By Gideon Rachman
This weekend America announced that it was sending more troops to Iraq, Russia allegedly sent more troops into Ukraine and President Barack Obama set off for Beijing.
For a country that so recently harboured ambitions as a great regional power, Turkey is offering an unedifyingly feeble spectacle on its border with Syria, as the merciless fighters of the Islamic State of Iraq and the Levant (Isis) close in on the besieged Kurdish town of Kobani. This could be a defining moment for the Turkey of Recep Tayyip Erdogan, the man who has dominated its politics like no other since Mustafa Kemal Ataturk, who forged the republic out of the ruins of the Ottoman Empire.
Despite President Erdogan’s regional swagger, and Turkey’s possession of the second largest army in Nato, the country’s neo-Islamist leadership appear unwilling or unable to prevent a bloodbath at Kobani happening within sight of their tanks. This refusal to act could also sabotage an Erdogan legacy project of a peace settlement with Turkey’s large Kurdish minority, a probable casualty of Kobani as Kurds rise across the region in fury that Ankara is not just watching the town’s defenders being massacred by the jihadi fanatics of Isis but obstructing others trying to aid them. Read more
Recep Tayyip Erdogan addresses the Turkish parliament
Turkey’s parliament has just voted to authorise the army to use force in Syria and Iraq, the dismembered countries to its south where the jihadi extremists of the Islamic State of Iraq and the Levant (Isis) have declared a caliphate that is menacing Turkish borders.
Criticised abroad for sitting on the sidelines of the emerging coalition against Isis, and at home for a neo-Ottoman foreign policy that has placed Turkey at loggerheads with almost all its neighbours, Thursday’s vote is being hailed by some as a watershed – Ankara’s return to the bosom of Nato, with which Turkey has been allied for more than six decades.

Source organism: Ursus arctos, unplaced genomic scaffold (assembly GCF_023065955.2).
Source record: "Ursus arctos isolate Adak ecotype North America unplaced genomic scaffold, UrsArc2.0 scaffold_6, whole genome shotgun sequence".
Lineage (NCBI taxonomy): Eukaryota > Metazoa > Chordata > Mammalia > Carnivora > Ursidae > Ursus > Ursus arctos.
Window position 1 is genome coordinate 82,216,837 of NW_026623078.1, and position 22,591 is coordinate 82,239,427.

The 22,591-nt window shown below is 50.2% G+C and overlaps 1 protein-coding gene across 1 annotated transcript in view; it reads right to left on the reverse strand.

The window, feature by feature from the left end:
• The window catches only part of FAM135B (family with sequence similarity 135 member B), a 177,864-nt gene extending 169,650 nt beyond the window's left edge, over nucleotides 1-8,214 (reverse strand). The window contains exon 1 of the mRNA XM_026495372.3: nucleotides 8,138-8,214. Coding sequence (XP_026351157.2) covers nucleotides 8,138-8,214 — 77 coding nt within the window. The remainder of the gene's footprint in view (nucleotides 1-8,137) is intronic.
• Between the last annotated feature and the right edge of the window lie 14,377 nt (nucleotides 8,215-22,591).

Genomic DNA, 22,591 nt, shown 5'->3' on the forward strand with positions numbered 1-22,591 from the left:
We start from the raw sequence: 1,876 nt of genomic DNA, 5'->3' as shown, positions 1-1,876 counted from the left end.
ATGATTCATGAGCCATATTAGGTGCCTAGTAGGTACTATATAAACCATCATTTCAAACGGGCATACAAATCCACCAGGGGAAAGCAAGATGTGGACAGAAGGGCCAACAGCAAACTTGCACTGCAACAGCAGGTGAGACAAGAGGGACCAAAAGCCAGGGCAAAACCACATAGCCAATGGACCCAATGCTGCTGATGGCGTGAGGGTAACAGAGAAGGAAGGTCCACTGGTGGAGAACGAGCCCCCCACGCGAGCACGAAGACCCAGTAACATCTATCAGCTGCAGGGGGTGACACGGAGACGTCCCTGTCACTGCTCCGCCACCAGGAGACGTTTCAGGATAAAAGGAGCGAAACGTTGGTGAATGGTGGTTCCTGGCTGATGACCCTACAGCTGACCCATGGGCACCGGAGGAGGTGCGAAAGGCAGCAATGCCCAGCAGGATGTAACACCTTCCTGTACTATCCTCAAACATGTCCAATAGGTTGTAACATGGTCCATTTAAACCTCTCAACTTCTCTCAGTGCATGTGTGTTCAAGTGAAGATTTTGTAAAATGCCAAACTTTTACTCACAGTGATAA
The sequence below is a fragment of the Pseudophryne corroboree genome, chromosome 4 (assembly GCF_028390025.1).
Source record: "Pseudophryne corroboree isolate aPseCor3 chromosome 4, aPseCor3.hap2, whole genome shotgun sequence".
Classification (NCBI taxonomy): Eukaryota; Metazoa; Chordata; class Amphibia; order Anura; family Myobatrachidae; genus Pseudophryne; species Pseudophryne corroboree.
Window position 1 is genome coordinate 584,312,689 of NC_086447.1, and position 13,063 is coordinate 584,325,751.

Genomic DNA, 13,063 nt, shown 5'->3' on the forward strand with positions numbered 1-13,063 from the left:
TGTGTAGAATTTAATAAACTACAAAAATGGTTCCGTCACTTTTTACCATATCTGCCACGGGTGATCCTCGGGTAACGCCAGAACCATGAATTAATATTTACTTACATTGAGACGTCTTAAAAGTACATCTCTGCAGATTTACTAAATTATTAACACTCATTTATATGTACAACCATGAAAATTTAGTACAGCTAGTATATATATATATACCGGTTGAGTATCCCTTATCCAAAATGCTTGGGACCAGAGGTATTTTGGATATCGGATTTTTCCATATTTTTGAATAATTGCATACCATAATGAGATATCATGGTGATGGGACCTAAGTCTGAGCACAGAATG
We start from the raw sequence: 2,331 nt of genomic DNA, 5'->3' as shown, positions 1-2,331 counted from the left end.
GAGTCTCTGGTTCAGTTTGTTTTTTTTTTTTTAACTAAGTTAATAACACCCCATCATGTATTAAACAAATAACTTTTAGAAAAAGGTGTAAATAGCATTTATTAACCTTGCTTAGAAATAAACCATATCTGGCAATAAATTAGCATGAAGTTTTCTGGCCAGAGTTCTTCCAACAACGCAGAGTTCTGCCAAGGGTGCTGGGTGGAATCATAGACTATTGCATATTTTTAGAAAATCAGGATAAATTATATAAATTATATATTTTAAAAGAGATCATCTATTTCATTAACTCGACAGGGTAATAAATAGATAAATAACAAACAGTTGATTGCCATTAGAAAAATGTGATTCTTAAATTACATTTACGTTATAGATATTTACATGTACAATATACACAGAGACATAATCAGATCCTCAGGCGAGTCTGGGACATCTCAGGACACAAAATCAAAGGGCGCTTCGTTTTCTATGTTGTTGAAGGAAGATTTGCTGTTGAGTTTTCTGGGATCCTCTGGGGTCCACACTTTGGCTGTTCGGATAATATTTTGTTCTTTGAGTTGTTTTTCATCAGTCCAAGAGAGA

Yet, rather than a clear-cut decision, this looks like more of a complicated juggling act by Recep Tayyip Erdogan, who became Turkey’s first directly elected president in August after being prime minister for more than a decade, during which he has left a clear but messy imprint on Turkish policy in the Middle East. Read more
President Barack Obama addresses the nation from the White House on September 10 2014
Barack Obama’s outline of plans for a US-led offensive against the Islamic State of Iraq and the Levant, known as Isis, is light on the politics that will be decisive in their defeat. Read more
By Gideon Rachman
At the beginning of the year, I gave a talk about “geopolitical risk” to a big conference of investors. I trotted briskly around the course: Russia, the Middle East, the South China Sea, the eurozone. Afterwards, I was having coffee with one of the other speakers, a celebrated private-equity investor, and asked him how much he thought about geopolitical risk.
A Yazidi family that fled Sinjar in Iraq takes shelter in the Kurdish city of Dohuk ( SAFIN HAMED/AFP/Getty Images)
Barack Obama’s decision to move back into the maelstrom of Iraq, from which he withdrew in 2011 after solemnly pledging to extricate US forces once and for all, would clearly not have been taken lightly.
Little under a year ago, after all, the president baulked at the last fence on Syria, declining to punish the Assad regime for nerve-gassing its own people – crossing a red line he had chosen to single out as inviolable. That was the wrong decision, and it is worth a moment to remember why. Read more
The Gaza strip was not the only place where civilians were suffering and dying last week. There were (and are) several other lethal conflicts underway. Take the fighting in eastern Ukraine. The current edition of The Economist reports that: “Ukraine’s offensive already seems to have featured pretty indiscriminate use of artillery. By July 26th 1,129 people had been killed in eastern Ukraine, 799 of them civilians, the UN has reported … shells have already begun falling in the centre of Donetsk: the potential for things to go lethally wrong is great.”
Civilians are also dying in large numbers in Iraq. Just yesterday over 50 people were killed in car bombs in Baghdad, while 60 were killed in an Iraqi government air-strike aimed at a Sharia court, set up by Isis in Mosul. Read more
The call this weekend by bishops of the Church of England for the UK to grant asylum to the Christians driven out of the northern Iraqi city of Mosul by the jihadi fanatics of the Islamic State of Iraq and the Levant, known as Isis, seems instinctively right. As the Right Reverend David Walker, Bishop of Manchester, observed: “this is, in part, our mess”.
“We have created the space in which Isis have moved in and have expelled Christians from northern Iraq and would like to expel them from the whole of that country,” he told the BBC. Read more